Adams mammoth

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The "Adams mammoth" on exhibit in Vienna

The Adams mammoth is the name given to the first complete woolly mammoth skeleton, with skin and flesh still attached, to be recovered by European scientists. The mammoth remains were discovered in 1799 in northeastern Siberia by Ossip Shumachov, an Evenki hunter[1] and subsequently recovered in 1806 when Russian botanist Mikhail Adams journeyed to the location and collected the remains.

Discovery[edit]

The first published reports of Siberian mammoth remains appeared in Europe in the 1690s.[2] In 1728, Sir Hans Sloane published what can be considered the first comprehensive scientific paper on mammoths in the Philosophical Transactions of the Royal Society.[3] Sloane's paper was based on travellers' descriptions and a few scattered bones collected in Siberia and Britain. While he discussed the question of whether or not the mammoth was an elephant, he drew no conclusions. In 1738, Johann Philipp Breyne argued that mammoth fossils represented some kind of elephant, but could not explain why a tropical animal would be found in such a cold area as Siberia; he suggested that they might have been transported there by Noah's flood.[4] Between 1692 and 1806, only four descriptions of frozen mammoths—skeletons with skin and flesh still attached—had been published in Europe.[5] None of the remains of those five were recovered and no complete skeleton recovered during that time. By the end of the century, based on this partial data, Georges Cuvier was able to argue conclusively that the Siberian mammoth was a different species than either of the two known species of elephant[6]. This was the state of affairs when Adams heard about Shumachov's discovery.

Early 19th century interpretation of the "Adams mammoth" carcass prior to excavation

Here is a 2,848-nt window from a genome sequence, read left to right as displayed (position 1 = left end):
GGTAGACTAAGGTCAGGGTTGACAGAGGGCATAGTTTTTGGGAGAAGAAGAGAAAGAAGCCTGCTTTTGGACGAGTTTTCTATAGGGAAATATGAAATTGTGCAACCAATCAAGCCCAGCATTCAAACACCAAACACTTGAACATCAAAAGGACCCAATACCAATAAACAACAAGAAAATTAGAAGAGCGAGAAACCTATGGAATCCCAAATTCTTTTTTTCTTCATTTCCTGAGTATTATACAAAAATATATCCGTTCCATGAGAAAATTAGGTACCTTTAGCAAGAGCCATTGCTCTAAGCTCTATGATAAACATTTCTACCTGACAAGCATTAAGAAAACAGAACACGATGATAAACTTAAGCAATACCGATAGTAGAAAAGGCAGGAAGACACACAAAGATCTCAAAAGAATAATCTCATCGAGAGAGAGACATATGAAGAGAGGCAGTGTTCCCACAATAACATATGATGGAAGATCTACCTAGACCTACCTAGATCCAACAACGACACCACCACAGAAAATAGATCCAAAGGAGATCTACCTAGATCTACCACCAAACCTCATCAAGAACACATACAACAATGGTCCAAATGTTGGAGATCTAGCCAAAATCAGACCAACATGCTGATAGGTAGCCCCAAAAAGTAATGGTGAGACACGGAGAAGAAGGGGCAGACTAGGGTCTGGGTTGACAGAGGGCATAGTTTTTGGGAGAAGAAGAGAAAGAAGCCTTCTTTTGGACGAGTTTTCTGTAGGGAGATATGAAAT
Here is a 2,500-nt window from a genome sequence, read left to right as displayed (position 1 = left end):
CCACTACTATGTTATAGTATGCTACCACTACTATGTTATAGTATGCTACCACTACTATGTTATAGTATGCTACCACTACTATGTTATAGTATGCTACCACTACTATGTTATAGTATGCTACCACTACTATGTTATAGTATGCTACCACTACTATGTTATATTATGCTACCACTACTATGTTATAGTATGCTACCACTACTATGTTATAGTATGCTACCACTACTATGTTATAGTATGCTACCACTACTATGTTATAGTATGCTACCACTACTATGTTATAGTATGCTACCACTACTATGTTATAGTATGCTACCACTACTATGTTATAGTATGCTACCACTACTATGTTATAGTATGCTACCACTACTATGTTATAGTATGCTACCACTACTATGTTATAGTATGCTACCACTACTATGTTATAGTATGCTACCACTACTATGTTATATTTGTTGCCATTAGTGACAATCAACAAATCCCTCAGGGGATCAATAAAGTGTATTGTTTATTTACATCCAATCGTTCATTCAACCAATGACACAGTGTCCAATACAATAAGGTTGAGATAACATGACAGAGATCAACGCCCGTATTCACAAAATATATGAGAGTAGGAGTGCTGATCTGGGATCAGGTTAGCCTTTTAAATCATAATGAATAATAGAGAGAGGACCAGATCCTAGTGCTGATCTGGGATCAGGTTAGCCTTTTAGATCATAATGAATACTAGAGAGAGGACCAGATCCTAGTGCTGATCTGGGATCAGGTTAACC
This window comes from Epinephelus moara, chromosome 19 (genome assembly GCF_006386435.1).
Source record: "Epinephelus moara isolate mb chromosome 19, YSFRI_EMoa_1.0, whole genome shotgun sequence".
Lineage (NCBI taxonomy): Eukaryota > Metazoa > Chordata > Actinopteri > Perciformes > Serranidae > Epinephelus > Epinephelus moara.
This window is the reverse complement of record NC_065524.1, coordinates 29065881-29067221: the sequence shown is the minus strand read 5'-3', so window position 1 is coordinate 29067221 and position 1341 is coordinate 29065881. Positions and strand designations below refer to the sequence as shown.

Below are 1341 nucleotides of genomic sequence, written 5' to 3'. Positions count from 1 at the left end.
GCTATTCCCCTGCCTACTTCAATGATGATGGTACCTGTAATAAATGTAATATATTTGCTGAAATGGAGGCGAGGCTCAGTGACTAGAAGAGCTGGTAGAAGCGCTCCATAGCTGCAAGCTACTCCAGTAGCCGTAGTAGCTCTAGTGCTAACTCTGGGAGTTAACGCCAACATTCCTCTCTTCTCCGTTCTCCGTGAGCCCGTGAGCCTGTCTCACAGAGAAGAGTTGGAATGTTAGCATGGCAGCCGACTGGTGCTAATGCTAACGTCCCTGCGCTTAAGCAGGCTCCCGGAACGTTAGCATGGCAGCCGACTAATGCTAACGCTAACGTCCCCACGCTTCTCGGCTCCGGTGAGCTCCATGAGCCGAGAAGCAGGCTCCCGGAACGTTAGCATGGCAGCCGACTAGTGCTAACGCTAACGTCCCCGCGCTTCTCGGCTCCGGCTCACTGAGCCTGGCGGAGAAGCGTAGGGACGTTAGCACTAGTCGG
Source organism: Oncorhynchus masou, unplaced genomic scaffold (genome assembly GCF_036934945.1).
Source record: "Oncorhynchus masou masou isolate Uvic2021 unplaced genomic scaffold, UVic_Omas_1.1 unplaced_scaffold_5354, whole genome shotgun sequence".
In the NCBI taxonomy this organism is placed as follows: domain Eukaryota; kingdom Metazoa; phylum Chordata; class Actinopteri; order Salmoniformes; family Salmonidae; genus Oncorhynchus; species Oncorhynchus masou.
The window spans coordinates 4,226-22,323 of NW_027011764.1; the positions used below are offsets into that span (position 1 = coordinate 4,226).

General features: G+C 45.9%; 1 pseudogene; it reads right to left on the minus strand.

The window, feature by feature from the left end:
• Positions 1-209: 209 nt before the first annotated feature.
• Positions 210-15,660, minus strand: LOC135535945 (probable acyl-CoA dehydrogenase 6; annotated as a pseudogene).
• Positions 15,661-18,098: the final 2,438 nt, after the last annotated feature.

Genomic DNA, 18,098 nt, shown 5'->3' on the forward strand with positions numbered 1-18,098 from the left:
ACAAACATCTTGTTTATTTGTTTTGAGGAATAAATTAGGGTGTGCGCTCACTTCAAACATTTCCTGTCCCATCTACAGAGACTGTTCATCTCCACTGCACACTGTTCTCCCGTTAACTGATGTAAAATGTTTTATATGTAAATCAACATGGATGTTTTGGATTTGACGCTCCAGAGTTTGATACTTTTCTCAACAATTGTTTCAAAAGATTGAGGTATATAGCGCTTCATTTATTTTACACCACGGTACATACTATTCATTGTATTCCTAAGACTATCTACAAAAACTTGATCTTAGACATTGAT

Adams had come to Siberia in 1805 as part a scientific team attached to Count Yury Golovkin's unsuccessful diplomatic mission to China.[6] After the failure of the mission, several members of the scientific team stayed on in Siberia to conduct research. While in Yakutsk at the beginning of the summer of 1806, Adams heard from an ivory merchant about the frozen mammoth discovered near the Lena Delta. He hired four cossacks and sailed down the Lena to its delta on the Arctic Ocean. At the end of June, he arrived in Shumachov's village and, at the end of July, Adams, Scumachov, and ten men from Shumachov's village journeyed to the mammoth's location.[7]

Wilhelm Gottlieb Tilesius' etching of the Adams mammoth skeleton now on display in the Museum of Zoology, Saint Petersburg.

At first, Adams was disappointed to discover that wild animals had eaten most of the organs and flesh of the mammoth (including the trunk). However, he forgot his disappointment after examining the carcass and realizing that what was left would still be, by far, the most complete mammoth ever recovered. All in all, Adams recovered the entire skeleton, minus the tusks, which Shumachov had already sold, and one foreleg; most of the skin, which he described as "of such an extraordinary weight, that ten persons ... moved it with great difficulty;" and nearly forty pounds of hair. During his return voyage he purchased a pair of tusks that he believed were the same tusks that Shumachov had sold.

Reassembling the skeleton[edit]